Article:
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Australia to cement ties with India

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In a renewed attempt at tightening the “Quad” agreement, Australia will fortify its ties with India in a series of deals worth $190 million. It is hoped that this will pressure Russia to end its war against Ukraine.

In an online meeting that took place on Monday night at 6pm, Prime Minister Scott Morrison and his Indian counterpart Narendra Modi forged their agreements following Japan and the United States seeking to strengthen their links with the fourth member of the Quadrilateral Security Dialogue (Quad). The meeting included the formal announcement of a series of deals which range from $17.9 million skills package, an agreement to work together on critical minerals to a$35.7 million deal to develop “green steel” that can be produced without coal.

Two days following Japanese Prime Minister Fumio Kishida’s visit to New Delhi, and his commitment to invest an estimated 5 trillion yen in India (approx. $57 billion) came the Australian pledges. The two leaders are quoted in the Sydney Morning Herald on Monday in a joint statement, “They expressed their shared intention to realise JPY 5 trillion of public and private investment and financing from Japan to India in the next five years, to finance appropriate public and private projects of mutual interest,”

The Quad partnership between Australia, India, Japan, and the United States is a key pillar of our Indo-Pacific agenda. It is a diplomatic network that is committed to supporting an open, inclusive, and resilient region. More information on this can be found on here.

The Russian invasion of Ukraine has been condemned by Australia, the United States and Japan but India has remained neutral and abstained from voting several times at the United Nations, so the other pact members have begun a diplomatic effort to convince Mr Modi to take a tougher line on the war to hopefully send a message to China about the risk of aggression in Asia. One of the votes they abstained from was a motion at the Security Council on which China also abstained and which Russia vetoed.

Mr Modi did not mention Russia or Ukraine while Mr Kishida was visiting New Delhi, but rather stated, “Geopolitical developments are presenting a new set of challenges.” Mr Kishida criticised the invasion.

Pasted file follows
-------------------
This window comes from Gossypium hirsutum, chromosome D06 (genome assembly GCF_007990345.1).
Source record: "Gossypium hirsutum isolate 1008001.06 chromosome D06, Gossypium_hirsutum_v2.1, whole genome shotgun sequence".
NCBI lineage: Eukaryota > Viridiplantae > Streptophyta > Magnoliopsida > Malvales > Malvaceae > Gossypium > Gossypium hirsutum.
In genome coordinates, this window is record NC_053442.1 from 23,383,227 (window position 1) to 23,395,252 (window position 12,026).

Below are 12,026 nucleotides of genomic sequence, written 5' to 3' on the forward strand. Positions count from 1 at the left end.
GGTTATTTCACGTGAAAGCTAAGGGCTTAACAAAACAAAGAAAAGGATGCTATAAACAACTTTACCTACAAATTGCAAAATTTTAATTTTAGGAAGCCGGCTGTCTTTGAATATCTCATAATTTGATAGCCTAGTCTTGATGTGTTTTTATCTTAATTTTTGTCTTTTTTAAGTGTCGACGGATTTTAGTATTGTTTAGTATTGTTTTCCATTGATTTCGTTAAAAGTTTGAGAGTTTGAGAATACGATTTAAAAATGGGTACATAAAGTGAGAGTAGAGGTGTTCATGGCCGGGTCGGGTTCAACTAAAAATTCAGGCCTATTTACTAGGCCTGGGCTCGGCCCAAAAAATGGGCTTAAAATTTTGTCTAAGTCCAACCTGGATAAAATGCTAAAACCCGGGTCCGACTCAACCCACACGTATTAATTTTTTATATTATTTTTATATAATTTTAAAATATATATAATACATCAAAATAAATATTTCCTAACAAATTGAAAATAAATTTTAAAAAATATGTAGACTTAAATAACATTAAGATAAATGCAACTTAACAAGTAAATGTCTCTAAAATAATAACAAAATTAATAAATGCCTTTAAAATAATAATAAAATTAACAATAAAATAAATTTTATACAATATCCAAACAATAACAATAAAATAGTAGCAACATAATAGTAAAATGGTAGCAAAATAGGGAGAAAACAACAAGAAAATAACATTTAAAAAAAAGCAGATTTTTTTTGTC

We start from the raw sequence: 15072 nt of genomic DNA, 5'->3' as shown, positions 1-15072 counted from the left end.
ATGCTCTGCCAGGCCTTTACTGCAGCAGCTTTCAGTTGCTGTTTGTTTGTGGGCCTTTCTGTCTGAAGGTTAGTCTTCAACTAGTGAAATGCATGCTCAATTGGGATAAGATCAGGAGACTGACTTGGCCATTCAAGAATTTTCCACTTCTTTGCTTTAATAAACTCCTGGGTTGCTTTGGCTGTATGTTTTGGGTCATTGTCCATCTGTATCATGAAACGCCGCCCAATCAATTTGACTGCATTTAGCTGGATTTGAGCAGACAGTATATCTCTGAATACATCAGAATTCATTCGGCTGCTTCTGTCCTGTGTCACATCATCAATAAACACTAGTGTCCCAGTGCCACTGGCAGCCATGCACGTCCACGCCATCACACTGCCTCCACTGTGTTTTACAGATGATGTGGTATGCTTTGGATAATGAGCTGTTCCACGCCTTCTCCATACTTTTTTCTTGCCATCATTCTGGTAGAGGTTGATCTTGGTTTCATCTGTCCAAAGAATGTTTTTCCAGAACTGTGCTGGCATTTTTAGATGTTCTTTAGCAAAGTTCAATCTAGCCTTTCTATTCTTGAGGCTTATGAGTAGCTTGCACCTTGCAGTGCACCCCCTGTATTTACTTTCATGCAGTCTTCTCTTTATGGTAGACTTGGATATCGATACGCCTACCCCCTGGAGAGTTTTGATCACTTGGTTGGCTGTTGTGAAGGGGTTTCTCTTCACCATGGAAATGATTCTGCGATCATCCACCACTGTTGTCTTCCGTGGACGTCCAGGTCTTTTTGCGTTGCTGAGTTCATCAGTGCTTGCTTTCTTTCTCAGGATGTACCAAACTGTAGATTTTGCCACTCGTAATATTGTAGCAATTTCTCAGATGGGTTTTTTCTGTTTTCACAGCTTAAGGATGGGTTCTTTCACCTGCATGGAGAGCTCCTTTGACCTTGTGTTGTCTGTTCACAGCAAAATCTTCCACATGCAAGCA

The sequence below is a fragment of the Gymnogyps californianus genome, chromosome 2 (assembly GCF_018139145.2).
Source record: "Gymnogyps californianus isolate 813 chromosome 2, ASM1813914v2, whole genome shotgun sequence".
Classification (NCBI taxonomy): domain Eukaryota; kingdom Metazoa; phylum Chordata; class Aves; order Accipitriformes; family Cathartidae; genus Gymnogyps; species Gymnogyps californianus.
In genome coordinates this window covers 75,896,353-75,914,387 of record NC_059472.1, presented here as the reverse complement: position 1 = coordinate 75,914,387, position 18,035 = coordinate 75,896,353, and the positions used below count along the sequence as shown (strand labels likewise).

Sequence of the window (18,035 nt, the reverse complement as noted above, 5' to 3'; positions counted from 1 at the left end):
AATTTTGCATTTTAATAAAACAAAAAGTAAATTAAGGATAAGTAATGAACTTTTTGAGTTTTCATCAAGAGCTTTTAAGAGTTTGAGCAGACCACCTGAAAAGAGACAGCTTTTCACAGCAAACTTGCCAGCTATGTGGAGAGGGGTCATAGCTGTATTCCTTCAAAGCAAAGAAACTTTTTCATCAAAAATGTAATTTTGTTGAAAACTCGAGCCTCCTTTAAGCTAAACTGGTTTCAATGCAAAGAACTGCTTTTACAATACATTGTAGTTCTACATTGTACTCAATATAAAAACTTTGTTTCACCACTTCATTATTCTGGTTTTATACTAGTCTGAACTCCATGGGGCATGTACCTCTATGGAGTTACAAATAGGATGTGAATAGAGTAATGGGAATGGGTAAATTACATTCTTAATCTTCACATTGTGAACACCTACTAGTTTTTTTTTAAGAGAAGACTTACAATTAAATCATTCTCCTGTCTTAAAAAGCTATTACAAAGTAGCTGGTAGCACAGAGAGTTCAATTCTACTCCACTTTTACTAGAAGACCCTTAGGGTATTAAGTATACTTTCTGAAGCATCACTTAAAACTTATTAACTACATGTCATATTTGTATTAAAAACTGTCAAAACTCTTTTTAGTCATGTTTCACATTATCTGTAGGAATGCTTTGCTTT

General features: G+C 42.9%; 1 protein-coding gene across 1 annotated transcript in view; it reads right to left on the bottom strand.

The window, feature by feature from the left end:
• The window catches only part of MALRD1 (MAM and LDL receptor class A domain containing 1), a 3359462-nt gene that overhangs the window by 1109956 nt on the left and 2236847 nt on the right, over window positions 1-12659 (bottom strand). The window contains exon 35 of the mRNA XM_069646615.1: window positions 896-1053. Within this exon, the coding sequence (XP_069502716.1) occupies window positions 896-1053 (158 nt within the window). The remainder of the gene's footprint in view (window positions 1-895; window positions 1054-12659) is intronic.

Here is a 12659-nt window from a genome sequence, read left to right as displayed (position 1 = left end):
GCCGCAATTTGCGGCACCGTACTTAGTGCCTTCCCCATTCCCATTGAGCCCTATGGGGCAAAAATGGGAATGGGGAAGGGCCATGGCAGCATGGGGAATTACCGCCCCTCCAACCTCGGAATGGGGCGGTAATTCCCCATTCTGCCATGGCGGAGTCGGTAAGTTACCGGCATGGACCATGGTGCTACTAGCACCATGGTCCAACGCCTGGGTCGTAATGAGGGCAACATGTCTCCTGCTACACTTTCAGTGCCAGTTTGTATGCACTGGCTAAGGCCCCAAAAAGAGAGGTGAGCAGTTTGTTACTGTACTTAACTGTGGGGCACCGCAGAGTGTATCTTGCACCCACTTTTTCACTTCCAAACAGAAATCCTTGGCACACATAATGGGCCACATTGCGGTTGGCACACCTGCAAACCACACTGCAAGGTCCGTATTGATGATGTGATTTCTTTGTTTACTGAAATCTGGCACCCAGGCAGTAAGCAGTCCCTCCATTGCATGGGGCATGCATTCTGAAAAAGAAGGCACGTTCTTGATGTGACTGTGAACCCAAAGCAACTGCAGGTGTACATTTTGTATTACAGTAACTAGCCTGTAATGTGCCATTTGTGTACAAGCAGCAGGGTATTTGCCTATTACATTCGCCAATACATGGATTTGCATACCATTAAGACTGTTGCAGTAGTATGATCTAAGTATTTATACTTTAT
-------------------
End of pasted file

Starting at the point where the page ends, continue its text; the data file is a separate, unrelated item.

Mr Morrison’s opening remarks during the meeting stated a key issue in their talks was the war in Europe.

“While we are obviously distressed at the terrible situation in Europe, our focus, of course, is always very much on what’s occurring in the Indo-Pacific and making sure that those events could never occur here in the Indo-Pacific,” he said.

“I think our Quad leaders call recently… gave us the opportunity to discuss Russia’s unlawful invasion of Ukraine, but it also gave us the opportunity to discuss the implications and consequences of that terrible event for our own region in the Indo-Pacific and the coercion and issues we face here.”

Mr Modi and his ministers have insisted the Quad is not a forum for cooperation on the war in Ukraine but rather is focussed on the Indo-Pacific. Other members of the pact have linked the invasion of Ukraine with concerns about China’s ambitions.

Sanctions were imposed on Russia by Japan, Australia and the US, and a message was sought to be sent to China against launching an invasion of Taiwan.

Australian agreements with India on trade and security on Monday night included stronger cooperation on “maritime issues” as well as the deployment of an Indian maritime patrol aircraft to Australia, as well as a “young officer exchange program” for personnel from each country’s defence forces.

The cooperation on critical minerals includes a $5.8 million initiative aimed at encouraging Indian investment in Australian mining projects. A separate $1.5 million will be put toward a program to encourage Indian mining companies to look at Australian projects. These are said to be vital to the production of high technology.

The agreements include a $25.2 million program on space cooperation, $28.1 million for a Centre for Australia-India Relations, $20.8 million for cultural partnerships and $4.3 million to support work on liquified natural gas supply between Australia, India and Bangladesh.

The announcements around the Monday night talks also included a taskforce to see if both countries could recognise the same education qualifications and an agreement with SBS on joint broadcasting with an Indian partner.

The National Gallery of Australia also formalised the return of artefacts to India.

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